August 4, 2010
Scientists Unearth Ancient Mammal-Like Crocodile
Scientists reported in this week's issue of the journal Nature that they have discovered fossils of an ancient crocodile with mammal-like teeth in the Rukwa Rift Basin of Tanzania.
The scientists said the new species of notosuchian crocodyliform is a small, cat-sized animal that was not as heavily armored as other crocodiles, except along the tail.
"If you only looked at the teeth, you wouldn't think this was a crocodile. You would wonder what kind of strange mammal or mammal-like reptile it is," said study lead author Patrick O'Connor, associate professor of anatomy in the Ohio University College of Osteopathic Medicine.
The molar teeth of the newly dubbed "Pakasuchus Kapilimai" possessed shearing edges for processing food, similar in form to the teeth of some mammalian carnivores.
"Once we were able to get a close look at the teeth, we knew we had something new and very exciting," O'Connor said.
The scientists found that the animal had heavily plated tails but relatively unarmored bodies with gracile limbs, which suggest the creatures were quite mobile. They actively foraged on land, unlike water-dwelling crocodiles.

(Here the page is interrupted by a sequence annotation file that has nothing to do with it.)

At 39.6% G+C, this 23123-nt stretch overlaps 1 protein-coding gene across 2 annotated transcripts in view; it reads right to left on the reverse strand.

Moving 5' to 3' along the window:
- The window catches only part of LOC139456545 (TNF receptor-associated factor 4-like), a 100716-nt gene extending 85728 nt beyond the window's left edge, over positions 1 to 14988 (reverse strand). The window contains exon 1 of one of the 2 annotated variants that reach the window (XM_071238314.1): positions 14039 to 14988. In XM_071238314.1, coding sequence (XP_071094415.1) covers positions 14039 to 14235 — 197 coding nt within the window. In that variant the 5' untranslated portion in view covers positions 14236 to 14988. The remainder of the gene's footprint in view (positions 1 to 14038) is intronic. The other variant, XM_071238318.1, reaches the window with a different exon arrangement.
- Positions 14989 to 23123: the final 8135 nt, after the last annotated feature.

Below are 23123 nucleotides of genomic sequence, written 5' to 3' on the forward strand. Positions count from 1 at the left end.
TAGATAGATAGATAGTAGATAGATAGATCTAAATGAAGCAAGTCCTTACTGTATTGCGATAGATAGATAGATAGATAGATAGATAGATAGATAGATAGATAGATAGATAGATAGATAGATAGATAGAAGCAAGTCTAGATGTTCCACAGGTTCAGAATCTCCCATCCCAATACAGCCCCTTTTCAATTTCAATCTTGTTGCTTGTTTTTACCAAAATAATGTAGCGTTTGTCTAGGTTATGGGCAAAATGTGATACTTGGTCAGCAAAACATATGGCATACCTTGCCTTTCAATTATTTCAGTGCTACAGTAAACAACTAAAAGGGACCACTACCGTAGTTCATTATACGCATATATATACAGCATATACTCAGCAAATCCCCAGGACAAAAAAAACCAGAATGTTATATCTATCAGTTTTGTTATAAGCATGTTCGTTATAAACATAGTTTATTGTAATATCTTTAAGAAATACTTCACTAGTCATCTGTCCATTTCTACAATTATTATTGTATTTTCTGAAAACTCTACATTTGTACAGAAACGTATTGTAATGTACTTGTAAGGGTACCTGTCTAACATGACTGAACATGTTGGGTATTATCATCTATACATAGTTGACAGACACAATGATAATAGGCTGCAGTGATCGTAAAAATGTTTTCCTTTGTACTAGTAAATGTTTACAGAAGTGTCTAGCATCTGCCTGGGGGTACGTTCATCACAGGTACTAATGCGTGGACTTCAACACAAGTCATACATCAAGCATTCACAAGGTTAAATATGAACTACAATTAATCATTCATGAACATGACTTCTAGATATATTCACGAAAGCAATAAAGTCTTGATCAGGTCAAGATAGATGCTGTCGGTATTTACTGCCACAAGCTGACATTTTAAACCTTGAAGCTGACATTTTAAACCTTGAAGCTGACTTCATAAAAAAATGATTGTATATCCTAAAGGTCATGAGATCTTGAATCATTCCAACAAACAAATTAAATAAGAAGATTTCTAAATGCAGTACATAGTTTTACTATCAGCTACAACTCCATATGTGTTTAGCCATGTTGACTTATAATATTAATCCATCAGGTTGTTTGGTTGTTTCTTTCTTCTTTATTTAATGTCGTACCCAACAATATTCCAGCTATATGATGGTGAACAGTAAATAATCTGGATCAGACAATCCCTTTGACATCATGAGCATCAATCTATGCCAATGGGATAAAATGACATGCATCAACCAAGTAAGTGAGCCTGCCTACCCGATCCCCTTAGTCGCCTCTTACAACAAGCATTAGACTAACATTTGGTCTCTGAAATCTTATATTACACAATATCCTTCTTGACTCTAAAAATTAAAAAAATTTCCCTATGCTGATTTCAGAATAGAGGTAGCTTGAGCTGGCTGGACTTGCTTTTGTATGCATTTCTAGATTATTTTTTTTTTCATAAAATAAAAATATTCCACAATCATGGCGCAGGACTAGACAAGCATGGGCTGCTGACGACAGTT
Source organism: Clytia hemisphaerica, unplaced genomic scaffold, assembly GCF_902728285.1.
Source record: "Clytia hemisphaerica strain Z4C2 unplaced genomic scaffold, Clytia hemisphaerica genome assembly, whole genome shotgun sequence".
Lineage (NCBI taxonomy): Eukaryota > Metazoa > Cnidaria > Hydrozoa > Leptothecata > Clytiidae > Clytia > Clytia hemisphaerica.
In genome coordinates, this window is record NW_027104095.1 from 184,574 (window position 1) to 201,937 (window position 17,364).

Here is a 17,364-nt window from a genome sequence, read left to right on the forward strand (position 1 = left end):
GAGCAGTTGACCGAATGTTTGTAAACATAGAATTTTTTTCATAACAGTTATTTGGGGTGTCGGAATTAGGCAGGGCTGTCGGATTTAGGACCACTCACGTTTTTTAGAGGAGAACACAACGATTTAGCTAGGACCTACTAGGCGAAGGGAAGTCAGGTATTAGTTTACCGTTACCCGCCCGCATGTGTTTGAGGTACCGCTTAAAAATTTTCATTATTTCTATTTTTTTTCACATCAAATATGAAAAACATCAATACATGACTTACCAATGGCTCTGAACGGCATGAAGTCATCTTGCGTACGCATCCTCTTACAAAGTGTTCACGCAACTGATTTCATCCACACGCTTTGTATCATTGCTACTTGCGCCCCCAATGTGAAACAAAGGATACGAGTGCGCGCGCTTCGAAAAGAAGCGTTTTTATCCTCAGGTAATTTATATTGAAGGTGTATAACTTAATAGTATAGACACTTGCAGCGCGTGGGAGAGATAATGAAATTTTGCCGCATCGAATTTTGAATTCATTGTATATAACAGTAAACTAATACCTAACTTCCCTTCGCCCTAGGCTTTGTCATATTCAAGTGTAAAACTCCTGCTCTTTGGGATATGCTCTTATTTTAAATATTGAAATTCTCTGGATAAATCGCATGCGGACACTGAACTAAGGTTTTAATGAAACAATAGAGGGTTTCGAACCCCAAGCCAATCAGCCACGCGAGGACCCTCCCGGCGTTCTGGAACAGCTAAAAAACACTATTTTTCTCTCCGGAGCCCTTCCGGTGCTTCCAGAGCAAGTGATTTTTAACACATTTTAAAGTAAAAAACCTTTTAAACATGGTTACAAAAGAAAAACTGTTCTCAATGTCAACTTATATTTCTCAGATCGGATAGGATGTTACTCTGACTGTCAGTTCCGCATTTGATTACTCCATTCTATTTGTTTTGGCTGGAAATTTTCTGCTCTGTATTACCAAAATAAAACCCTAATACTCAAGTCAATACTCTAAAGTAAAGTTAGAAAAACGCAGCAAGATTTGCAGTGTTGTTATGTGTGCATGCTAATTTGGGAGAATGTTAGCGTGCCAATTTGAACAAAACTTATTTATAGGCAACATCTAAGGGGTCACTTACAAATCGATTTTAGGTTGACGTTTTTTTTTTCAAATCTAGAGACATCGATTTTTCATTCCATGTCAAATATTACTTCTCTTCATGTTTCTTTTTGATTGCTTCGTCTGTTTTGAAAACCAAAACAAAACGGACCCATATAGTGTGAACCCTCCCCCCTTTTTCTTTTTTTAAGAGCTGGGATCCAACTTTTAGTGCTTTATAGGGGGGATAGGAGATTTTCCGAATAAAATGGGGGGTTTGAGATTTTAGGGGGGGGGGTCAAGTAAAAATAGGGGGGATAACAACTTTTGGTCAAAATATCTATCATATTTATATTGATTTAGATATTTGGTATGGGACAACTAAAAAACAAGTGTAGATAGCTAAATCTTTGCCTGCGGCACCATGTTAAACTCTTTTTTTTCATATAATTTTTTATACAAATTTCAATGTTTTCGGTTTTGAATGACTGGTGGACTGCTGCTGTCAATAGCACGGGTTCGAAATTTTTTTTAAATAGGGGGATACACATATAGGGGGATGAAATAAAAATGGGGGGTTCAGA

O'Connor said the new species is not a close relative of modern crocodiles, but is a member of a very successful side branch of crocodyliform lineage that lived during the Mesozoic Era.
"The more exploration we do, the more we push the boundaries on what we thought we knew about animal life on the planet," O'Connor noted.
The Pakasuchus lived alongside large, plant-eating sauropod and predatory theropod dinosaurs, other types of crocodiles, turtles and various kinds of fishes.
"We suspect that notosuchians were very successful in the southern hemisphere because they were exploiting a certain ecological niche, one in which they were able to successfully compete with other small-bodied, terrestrial animals," O'Connor said. "This is an environment that was quite different from what we typically think of for crocodiles."
The researchers are developing models of potential jaw movements and tooth-tooth interactions in a range of notosuchians.
Image 1: A photograph of the postcranial skeleton of Pakasuchus kapilimai as it appears partially prepared out of the red sandstone matrix. The researchers used a sandbox and foam padding (in blue) to position the separate fragments of the fossil prior to photographing the specimen. Credit: Patrick M. O'Connor, Ohio University
Image 2: The new species, Pakasuchus, isn't a close relative of modern crocodilians, pictured here, but is a member of a very successful side branch of the crocodyliform lineage that lived during the Mesozoic Era. Credit: Nancy Stevens, Ohio University
On the Net: